Ovid’s exile was literally eight years of writing misery laden letters that his friends (including Germanicus) must have dreaded receiving, full of begging and pure sycophancy for Augustus as he essentially begged to be allowed to return home. He died in exile. It is interesting though that Ovid prostrated himself so fully in his exile poetry. He died while he was halfway through writing an epic poem describing every festival in the Roman calender (the Fastii) that it’s generally thought was his last ditch attempt to get back in Augustus’s good books by contributing to his programme of moral and artistic reform. Who knows if it would have worked, but every ounce of Ovid’s energy to the end was dedicated to grovelling to power for release.
Seneca on the other hand, being deeply Stoic, refuses to be sad about anything at all in writing, or indeed have any feelings that could be identified from a distance. Instead--in a move that is either extremely patronising or admirable depending on your point of view--he writes letters to his mum telling her to stop being sad because he’s fine. Of course, Seneca got to go to Corsica, so he probably was mostly fine, but it is an unusual response to tell other people to stop being sad about you. This is Seneca’s stoicism at play, stoicism being a philosophy that teaches that one cannot change what happens in one’s life, only one’s own response to it. A Stoic should accept the good and the bad in life with the same calmness and aspire to the four great virtues: courage, wisdom, justice and temperance. To quote perhaps the most famous Stoic, 2nd-century emperor Marcus Aurelius:
And let this truth be present to you in the excitement of anger, that to be moved by passion is not manly, but that mildness and gentleness, as they are more agreeable to human nature, so also are they more manly; and he who possesses these qualities possesses strength, nerves and courage, and not the man who is subject to fits of passion and discontent.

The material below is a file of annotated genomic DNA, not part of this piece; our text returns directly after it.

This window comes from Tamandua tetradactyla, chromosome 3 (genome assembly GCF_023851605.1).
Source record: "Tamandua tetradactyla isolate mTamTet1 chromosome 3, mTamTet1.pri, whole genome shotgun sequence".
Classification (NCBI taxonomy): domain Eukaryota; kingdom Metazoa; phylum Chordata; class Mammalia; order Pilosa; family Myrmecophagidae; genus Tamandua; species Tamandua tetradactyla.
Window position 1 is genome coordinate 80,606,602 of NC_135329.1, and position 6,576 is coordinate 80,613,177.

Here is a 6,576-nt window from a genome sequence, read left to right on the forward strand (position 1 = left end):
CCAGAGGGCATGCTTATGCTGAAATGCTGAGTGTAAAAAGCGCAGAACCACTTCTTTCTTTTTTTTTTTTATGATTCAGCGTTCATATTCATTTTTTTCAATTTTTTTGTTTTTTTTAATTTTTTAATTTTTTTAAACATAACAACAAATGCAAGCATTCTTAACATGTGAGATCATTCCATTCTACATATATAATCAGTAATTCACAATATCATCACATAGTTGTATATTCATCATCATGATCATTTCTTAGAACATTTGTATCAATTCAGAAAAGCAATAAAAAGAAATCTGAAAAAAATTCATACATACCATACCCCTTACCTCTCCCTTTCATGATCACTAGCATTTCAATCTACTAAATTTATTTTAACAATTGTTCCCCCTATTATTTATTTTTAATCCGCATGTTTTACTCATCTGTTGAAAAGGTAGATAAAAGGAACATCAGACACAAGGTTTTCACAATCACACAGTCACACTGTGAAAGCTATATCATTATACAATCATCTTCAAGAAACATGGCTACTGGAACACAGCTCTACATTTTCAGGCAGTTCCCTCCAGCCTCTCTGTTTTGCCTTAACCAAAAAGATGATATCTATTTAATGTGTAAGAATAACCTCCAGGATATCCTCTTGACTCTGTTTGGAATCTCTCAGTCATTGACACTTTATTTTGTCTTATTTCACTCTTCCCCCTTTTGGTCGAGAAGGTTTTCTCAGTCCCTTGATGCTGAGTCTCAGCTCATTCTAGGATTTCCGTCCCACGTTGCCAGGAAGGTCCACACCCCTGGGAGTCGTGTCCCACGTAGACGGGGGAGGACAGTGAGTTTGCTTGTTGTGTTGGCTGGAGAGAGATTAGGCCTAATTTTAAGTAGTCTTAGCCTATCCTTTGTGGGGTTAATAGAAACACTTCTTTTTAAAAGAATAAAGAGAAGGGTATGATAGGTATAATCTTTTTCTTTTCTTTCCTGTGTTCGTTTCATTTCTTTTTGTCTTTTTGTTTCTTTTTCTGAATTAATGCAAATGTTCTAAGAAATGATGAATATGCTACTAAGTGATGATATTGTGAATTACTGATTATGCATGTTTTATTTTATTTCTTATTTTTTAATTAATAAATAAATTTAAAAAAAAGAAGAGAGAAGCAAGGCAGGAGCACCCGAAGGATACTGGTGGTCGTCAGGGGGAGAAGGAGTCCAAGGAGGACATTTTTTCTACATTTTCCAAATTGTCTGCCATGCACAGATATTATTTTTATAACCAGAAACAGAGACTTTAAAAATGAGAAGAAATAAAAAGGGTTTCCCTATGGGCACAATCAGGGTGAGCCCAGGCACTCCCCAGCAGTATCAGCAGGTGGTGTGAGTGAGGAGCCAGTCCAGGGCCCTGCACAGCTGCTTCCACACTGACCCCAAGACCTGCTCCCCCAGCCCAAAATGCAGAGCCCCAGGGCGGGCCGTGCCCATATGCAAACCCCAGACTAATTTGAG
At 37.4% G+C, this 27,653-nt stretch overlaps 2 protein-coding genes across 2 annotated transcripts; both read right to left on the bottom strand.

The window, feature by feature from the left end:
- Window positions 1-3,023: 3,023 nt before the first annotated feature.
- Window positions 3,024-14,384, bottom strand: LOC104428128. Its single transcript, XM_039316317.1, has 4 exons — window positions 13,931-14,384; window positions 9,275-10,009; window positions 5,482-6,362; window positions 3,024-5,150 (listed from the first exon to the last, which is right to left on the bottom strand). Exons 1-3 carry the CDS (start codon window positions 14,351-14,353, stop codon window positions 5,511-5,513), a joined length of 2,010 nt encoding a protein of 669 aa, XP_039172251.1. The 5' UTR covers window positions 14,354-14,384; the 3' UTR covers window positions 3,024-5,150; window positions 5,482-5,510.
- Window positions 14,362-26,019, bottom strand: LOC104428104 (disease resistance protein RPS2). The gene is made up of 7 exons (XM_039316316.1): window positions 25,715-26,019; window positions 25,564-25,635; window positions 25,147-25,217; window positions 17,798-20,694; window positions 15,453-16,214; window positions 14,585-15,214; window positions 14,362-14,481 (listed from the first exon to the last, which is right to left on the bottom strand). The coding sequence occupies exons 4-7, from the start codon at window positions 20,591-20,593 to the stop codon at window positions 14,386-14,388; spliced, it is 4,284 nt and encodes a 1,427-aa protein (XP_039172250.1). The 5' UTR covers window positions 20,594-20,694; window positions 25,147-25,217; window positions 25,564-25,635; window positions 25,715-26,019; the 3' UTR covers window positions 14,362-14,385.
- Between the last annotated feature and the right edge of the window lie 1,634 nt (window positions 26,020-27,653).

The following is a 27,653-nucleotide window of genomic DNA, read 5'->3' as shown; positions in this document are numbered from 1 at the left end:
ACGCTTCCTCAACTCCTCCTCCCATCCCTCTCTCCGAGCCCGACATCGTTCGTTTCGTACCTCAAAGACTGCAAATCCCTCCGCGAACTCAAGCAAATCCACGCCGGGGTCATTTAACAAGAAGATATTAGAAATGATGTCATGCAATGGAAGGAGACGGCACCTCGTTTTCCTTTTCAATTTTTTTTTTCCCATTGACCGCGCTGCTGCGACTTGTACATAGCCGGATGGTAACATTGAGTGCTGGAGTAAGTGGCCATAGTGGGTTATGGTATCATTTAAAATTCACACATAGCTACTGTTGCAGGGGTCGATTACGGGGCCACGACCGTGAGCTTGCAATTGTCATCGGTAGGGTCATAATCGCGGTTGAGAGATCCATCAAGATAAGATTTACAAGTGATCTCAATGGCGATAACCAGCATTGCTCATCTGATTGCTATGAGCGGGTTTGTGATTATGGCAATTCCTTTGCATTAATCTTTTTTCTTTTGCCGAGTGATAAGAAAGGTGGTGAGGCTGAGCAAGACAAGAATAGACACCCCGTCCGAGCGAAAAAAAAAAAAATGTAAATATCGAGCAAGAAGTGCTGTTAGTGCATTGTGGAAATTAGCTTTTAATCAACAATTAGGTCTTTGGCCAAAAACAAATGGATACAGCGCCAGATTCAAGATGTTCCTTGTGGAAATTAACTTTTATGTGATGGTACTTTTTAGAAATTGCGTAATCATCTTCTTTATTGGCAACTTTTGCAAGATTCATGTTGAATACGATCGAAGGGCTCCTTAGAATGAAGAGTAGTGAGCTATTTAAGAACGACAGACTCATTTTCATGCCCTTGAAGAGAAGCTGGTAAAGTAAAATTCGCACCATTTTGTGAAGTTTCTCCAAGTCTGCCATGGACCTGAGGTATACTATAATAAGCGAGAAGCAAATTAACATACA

Obviously this is both sexist as hell and boring, but it was Seneca's one true love and he really went for it in his writing. Seneca was good friends with Agrippina. Agrippina had rescued him from being exiled once before when she still had influence over her brother, and it was she who eventually recalled him from exile in 49AD. Plus, Seneca was actually exiled by Claudius for banging Agrippina’s sister Livilla (she was re-exiled too), which raises some doubt about how temperate and Stoic he was outside of his writings. Still, he did a good job of pretending.
So how did Agrippina react to being exiled? To her humiliation and isolation? To her separation from her husband and son? Of course we don’t know. Undoubtedly she wrote letters. She probably wrote to Seneca given how friendly they were. Her husband Domitius was still around for a little while so she probably wrote to him but he died of his dropsy at some point in 40AD and their son was sent to live her husband’s sister Domitia Lepida, so probably she wrote to her. Death would prevent letters getting to Domitus, though presumably someone wrote and told Agrippina that she was now a widow. I sort of assume that Gaius did. It seems like it would please him to break bad news. But did she write like Cicero the broken-hearted family man, or Ovid the grovelling urbanite, or Seneca the Stoic? Of course, she wrote like none of them. She wrote like an Imperial woman of a royal bloodline. And we have no idea what that might sound like.